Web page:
Chris Soria Works Out on the Mural for New Equinox E 92nd Club in NYC.

October 20, 2016

 

Chris Soria for the Equinox E 92nd

 

 

With a brand mantra like “it’s not fitness, it’s life,” it’s easy to see why Equinox would want to

collectively weave in local elements that lay out on the streets of the Upper East Side into their new club facility on East 92nd and 3rd to foster full alignment of mind, body and an authentically soulful experience.  To achieve this, Equinox enlisted ST.ART Artist, Chris Soria to help interpret an inspirational mural piece bridging “substance with style” for its clients. ST.ART Creative Director Khadijat Oseni reached out to both Equinox and Chris Soria to discuss everything from art, design, lifestyle mantras and what teaming up together was like.

 

ST.ART: What is Equinox’s general philosophy and how does it relate to its design initiatives?

 

EQUINOX: Our brand philosophy is simple. “It’s not fitness, it’s life.” We think art is an important component for an inspired life.

 

ST.ART: Do you tend to commission local artists that are native to the areas of your club locations or expand more broadly?

 

EQUINOX: We first try to find artists that work in the region. Much like we try to work with interior designers from a region. It doesn’t always work out that way but part of our efforts is to celebrate the locality with the design and art.

 

ST. ART: What attracted you to Chris Soria’s work and aesthetic?

 

EQUINOX: Chris’s work is compelling because he established a set of rules that he then allows himself to selectively break. For us that is like Jazz, like fitness.

 

Chris Soria for the Equinox E 92nd

 

 

ST. ART: What was it like collaborating with Equinox on this mural?

 

CHRIS SORIA: Equinox requested a design involving the geometric, abstract configurations, designs I’ve developed over the past few years. Much of my mural portfolio consists of figurative work incorporating tessellation and sacred geometry, but often I get requests for purely geometric, non-representational design. In this case, Equinox wanted to activate 7 walls along a three-story staircase that connects different parts of the gym. They wanted clean and rigid designs in gray scale that incorporated areas of negative space as the design moves through the staircase. I prepared a few design comps for their preview, which got us on the same page and we moved forward from there.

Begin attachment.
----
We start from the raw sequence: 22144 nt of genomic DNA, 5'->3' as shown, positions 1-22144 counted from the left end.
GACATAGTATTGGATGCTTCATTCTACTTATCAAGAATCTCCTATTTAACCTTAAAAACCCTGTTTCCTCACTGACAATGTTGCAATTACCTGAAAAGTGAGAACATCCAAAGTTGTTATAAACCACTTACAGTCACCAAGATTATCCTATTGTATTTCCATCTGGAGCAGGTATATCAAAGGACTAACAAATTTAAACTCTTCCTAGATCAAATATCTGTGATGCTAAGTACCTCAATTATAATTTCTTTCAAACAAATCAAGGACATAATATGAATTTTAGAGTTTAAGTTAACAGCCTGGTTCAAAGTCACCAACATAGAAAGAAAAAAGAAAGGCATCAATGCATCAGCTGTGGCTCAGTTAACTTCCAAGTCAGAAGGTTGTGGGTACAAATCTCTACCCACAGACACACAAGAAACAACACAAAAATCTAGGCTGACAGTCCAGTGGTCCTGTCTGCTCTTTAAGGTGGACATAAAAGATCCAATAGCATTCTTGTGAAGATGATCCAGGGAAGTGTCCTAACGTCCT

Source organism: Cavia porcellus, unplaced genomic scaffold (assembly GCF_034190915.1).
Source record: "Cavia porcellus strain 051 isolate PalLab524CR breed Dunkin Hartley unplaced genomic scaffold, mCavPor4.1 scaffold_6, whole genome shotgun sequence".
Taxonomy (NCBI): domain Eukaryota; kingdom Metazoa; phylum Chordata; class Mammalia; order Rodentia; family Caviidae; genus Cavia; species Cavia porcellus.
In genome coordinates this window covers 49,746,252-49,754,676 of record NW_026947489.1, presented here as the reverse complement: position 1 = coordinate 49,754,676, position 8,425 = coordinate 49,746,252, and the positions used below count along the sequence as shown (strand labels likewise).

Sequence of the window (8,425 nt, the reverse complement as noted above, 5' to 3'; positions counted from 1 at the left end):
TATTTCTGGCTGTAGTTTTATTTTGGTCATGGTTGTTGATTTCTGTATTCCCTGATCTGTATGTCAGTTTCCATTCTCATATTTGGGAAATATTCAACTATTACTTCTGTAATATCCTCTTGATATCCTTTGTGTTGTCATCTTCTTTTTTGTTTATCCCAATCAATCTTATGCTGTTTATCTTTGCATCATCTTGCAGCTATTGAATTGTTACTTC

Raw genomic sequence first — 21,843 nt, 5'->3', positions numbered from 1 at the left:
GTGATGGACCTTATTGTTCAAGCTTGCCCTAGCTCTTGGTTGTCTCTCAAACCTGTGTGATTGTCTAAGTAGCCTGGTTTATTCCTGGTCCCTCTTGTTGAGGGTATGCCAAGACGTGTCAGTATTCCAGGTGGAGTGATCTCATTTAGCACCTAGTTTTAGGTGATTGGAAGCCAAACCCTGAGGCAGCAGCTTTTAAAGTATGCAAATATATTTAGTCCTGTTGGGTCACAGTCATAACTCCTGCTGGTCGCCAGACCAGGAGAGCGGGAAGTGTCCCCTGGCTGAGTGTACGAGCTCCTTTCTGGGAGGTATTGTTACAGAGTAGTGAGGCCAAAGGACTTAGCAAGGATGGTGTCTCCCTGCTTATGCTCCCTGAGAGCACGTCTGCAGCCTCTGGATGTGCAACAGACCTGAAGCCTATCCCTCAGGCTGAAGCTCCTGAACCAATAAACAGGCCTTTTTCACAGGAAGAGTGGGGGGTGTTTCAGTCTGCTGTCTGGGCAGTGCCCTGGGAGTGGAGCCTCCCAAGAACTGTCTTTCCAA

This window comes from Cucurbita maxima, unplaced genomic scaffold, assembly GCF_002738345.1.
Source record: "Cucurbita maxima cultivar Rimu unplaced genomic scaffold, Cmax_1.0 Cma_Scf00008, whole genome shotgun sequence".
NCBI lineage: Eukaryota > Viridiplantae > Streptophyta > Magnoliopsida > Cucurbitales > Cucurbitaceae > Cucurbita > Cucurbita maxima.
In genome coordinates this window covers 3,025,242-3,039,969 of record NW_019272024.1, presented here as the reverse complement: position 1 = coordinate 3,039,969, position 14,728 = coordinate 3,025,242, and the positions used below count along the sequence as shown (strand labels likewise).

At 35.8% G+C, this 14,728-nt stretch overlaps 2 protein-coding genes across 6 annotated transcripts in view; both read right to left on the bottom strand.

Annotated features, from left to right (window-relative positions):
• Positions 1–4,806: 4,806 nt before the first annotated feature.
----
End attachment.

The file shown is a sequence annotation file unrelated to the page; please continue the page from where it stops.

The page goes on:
ST. ART: How long did it take you to complete the piece?

 

CHRIS SORIA: It took about ten sessions to complete. I had to paint late night while the gym was closed since I was painting in spray paint. I was simultaneously working on 2 other large-scale mural projects this summer so I ended up spreading out my work sessions at Equinox throughout the month of July. I ended up hiring a few of my artist friends for assistance as well.

 

ST. ART: What feelings do you hope to evoke with the geometric mural? How are you hoping guests feel when interacting within the space?

 

CHRIS SORIA: The design is meant to evoke strength, succession, and building upon a foundation. The various interlocking 3-dimensional blocks both support each other and allow higher tiers to be constructed. Just like a solid exercise routine.

 

EQUINOX: Adding to Chris’s point, we hope the geometric mural is inspiring and that we are embellishing/honoring their effort with creativity.

 

Chris Soria for the Equinox E 92nd

 

 

ST. ART: What do you think about the mass commercial appeal street art is having as a viable art form for brands & institutions that may have overlooked it in the past?

 

EQUINOX: For us, we do not classify the work as “street art.” We think it is just straight up art. The choice of canvas is less important. It just so happens that a number of the forward-thinking artists happen to be bombing the street. We find the work appealing because it captures and conveys emotion quickly and intensely. This may also be associated with the canvas of the street and the speed in which the observer digests art.

 

CHRIS SORIA: “Street art” as a term has been misappropriated, but has currently become the name for any kind of mural or artwork on a public or private wall, or even in gallery settings. In truth, the art movement of Street Art has passed and what we have now is “post street art” or “neo-muralism”. It’s a lot of regurgitated styles and subject matter and self-referential content. “Street Art” however has become a marketable term and so even murals painted for commercial purposes are referred as street art, however most of it is, in essence, quite the opposite.

 

ST.ART: Generally speaking, what do you love most about interior design and what’s your definition of good design?

 

EQUINOX: We love that interior design can be the foundation for people to engage with a brand. If you are inspired by your environment, you are most likely going to use it. That means more fitness and better results.

 

ST.ART: All in good fun, are you actually a fan of gyms/working out?

 

CHRIS SORIA: I enjoy exercise and the services and equipment that a gym such as Equinox provides. Climbing up and down the stairs, and up and down the ladders, while working on this mural was quite a workout . It was fitting for the job that my body was sore after painting!

 

 

Photos by Matthew Gilbertson

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